Home, Homelessness, and The Human Condition12-27-2015
By Samantha Hill
“Wohl dem, der keine Heimat hat; er sieht sie noch im Traum.”
“Blessed is he who has no home; he sees it still in his dreams.”
-- Hannah Arendt, Denktagebuch
What does it mean to be “at home?”
Home is a dynamic concept in Hannah Arendt’s work. Throughout her writing, the concept home takes on different meanings in different contexts. Often, home is bound to its negative counterpart: homelessness.
The Human Condition forces us, along side of Arendt, to ask the question: What does it means to be at home in the world? “The world,” she writes, “the man-made home erected on earth and made of the material which earthly nature delivers into human hands, consists not of things that are consumed but of things that are used.” Nature and earth provide the materials that we use to build a ‘world of things,’ and it is this ‘world of things’ that creates the unique conditions for human life. The durability of the things we create allows us to make a home here, and it sustains us with the apparatus necessary to give form and meaning to daily life.
Arendt assures us, “But without being at home in the midst of things whose durability makes them fit for use and for erecting a world whose very permanence stands in direct contrast to life, this life would never be human.” The quality of durability is contrasted with the condition of human life, which is ever changing and impermanent. In this passage, it is the resilience of the things that we build in the world that allows us to be human, and offer us the assurance that we can contribute to the lasting artifice of the man-made world.
[caption id="attachment_17154" align="aligncenter" width="530"] Source: Authority Through the Ages[/caption]
A house, which we most often associate with home, is a work of architecture. It is built to be durable and lasting; it is meant to provide us with a private refuge from the ‘world of things’. In discussing the public and private realms, Arendt speaks of home as the oikos in relationship to political life. “According to Greek thought, the human capacity for political organization is not only different from but stands in direct opposition to the natural association whose center is the home (oikiri) [sic] and the family.” The private space of home is necessary in order for the “second life” of bios politikos, “public life,” to exist. Here, we see it is not just home in the sense of being at home but also the physical necessity for a house that allows us to exist privately, and to emerge publicly.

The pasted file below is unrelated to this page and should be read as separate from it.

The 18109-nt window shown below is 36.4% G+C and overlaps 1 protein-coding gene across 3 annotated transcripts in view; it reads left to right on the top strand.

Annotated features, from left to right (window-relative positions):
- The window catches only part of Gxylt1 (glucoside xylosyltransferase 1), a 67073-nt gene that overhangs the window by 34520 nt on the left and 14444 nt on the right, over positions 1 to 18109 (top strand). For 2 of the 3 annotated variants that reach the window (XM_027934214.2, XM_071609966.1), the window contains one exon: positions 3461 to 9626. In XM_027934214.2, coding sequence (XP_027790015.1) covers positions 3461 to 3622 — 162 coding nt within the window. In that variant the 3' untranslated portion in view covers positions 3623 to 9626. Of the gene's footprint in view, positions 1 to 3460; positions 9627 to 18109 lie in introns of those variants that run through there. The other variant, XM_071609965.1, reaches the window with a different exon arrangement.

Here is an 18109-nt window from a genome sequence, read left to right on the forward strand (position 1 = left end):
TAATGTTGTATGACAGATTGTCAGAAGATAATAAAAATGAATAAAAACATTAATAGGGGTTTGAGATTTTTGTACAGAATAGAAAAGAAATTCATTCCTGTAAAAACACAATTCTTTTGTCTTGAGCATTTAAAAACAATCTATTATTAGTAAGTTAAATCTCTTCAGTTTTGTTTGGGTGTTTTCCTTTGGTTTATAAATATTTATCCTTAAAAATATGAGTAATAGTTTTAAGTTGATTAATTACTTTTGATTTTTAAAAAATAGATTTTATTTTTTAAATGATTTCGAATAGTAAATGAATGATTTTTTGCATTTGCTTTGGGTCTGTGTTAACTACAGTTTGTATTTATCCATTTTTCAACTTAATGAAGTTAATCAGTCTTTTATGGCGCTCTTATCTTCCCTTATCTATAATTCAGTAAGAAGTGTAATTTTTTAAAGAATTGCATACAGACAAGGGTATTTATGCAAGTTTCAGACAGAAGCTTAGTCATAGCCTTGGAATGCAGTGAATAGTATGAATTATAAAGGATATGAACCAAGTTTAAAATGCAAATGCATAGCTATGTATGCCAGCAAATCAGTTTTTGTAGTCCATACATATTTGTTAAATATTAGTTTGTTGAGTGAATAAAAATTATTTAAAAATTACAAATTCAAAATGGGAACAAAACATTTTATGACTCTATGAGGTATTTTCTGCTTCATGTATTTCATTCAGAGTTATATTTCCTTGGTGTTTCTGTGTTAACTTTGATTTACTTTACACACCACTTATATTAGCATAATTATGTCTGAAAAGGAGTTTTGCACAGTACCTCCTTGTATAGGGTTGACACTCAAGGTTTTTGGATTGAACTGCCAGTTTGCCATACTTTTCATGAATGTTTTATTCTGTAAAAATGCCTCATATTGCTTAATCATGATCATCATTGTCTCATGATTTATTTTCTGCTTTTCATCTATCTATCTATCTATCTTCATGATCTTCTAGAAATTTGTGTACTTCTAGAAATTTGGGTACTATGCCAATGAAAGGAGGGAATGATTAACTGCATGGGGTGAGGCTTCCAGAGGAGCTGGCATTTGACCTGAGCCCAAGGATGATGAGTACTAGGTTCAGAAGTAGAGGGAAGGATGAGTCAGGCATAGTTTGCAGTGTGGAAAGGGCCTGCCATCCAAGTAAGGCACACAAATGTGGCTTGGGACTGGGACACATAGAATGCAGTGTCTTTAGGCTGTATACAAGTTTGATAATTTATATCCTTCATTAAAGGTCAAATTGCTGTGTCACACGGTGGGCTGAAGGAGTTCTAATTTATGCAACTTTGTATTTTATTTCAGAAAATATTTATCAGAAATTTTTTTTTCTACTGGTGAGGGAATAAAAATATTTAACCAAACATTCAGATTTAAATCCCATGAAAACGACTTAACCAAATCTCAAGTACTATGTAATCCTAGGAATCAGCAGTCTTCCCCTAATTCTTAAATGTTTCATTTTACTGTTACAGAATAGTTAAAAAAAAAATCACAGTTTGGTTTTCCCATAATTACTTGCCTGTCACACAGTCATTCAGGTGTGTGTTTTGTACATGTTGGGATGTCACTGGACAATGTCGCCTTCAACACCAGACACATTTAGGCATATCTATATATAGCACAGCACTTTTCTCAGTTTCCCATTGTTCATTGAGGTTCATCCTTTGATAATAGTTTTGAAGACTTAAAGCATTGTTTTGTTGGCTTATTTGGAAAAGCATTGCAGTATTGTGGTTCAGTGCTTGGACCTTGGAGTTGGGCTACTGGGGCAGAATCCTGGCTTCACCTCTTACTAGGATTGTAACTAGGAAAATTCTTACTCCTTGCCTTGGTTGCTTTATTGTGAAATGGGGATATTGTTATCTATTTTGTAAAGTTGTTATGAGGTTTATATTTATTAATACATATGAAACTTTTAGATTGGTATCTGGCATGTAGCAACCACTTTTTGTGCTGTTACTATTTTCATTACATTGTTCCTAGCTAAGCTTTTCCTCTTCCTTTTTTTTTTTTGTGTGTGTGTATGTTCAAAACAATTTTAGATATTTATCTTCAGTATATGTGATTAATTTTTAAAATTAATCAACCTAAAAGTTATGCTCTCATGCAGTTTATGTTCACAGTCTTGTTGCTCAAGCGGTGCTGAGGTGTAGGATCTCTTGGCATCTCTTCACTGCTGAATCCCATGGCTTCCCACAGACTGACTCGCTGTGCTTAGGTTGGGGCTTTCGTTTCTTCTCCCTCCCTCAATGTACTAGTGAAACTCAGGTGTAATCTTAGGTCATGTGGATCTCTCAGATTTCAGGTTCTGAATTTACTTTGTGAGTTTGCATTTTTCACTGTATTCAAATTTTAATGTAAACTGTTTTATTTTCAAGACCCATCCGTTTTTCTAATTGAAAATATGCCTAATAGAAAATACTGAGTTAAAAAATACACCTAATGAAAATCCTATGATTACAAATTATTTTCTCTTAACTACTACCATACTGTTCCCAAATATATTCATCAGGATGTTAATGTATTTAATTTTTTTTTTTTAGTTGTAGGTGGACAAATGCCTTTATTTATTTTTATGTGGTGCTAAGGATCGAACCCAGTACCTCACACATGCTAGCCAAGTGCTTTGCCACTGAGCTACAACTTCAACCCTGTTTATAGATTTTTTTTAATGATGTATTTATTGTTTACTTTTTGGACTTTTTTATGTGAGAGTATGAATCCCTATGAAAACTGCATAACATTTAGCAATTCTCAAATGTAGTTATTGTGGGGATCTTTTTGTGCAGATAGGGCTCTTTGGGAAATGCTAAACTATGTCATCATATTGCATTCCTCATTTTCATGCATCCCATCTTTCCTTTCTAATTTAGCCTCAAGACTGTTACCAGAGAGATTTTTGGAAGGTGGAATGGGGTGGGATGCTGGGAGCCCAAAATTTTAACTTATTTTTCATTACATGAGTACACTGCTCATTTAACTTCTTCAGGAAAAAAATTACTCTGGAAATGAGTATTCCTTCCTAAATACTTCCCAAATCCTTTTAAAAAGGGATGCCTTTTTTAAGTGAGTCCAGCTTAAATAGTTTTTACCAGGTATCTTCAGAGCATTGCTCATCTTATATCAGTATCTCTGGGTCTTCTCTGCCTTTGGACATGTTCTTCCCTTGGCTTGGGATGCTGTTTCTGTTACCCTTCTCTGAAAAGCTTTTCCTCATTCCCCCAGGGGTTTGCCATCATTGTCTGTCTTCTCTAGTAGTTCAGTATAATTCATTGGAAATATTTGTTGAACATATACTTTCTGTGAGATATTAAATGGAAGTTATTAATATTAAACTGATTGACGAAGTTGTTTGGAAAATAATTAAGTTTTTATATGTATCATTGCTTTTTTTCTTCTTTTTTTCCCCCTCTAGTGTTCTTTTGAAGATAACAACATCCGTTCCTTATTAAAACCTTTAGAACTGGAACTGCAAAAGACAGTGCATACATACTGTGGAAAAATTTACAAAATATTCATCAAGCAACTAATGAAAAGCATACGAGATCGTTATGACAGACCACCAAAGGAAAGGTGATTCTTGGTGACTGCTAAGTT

In the modern world, Arendt argues, the ‘home’ is necessary to give shelter to the more intimate areas of life unsuitable for public appearance. “The intimacy of the heart, unlike the private household, has no objective tangible place in the world, nor can the society against which it protests and asserts itself be localized with the same certainty as public space.” For instance love, the intimacy of the heart, belongs to the private realm of human affairs and does not belong in the world; it cannot be shared in common. The private household, however, does have a place in the world, and its place is that of an artifice that gives shelter to private life and allows us to give shelter to our humaneness.
Home is not always bound to material structures or to the natural materials that allows us to create a ‘world of things’. For Arendt, home also means the elements of life that make daily life livable. In both “We Refugees” and the Denktagebuch (thought journal), we see a different valence of the idea of ‘home’ in Arendt’s writing. Here, her home is separated from its spatial, material conception and becomes a place to which she - and we - cannot return. Home exists in memory, in dream; it exists in the very states of loss and longing. The loss of home in these texts is related to a loss of the world and humanness. National Socialism collapsed the boundaries between public and private life, destroying all components of home—both the material and the immatertial.
In her essay “We Refugees,” which Arendt wrote in 1943 two years after she emigrated to the United States, home is spoken of as something lost. The unusually ironic essay reflects upon the condition of “refugees,” the number of Jewish people that committed suicide during and after the war, and the dichotomy between pariahs and parvenus. She writes:
"The story of our struggle has finally become known. We lost our home, which means the familiarity of daily life. We lost our occupation, which means the con?dence that we are of some use in this world. We lost our language, which means the naturalness of reactions, the simplicity of gestures, the unaffected expression of feelings. We left our relatives in the Polish ghettos and our best friends have been killed in concentration camps, and that means the rupture of our private lives. " ("We Refugees")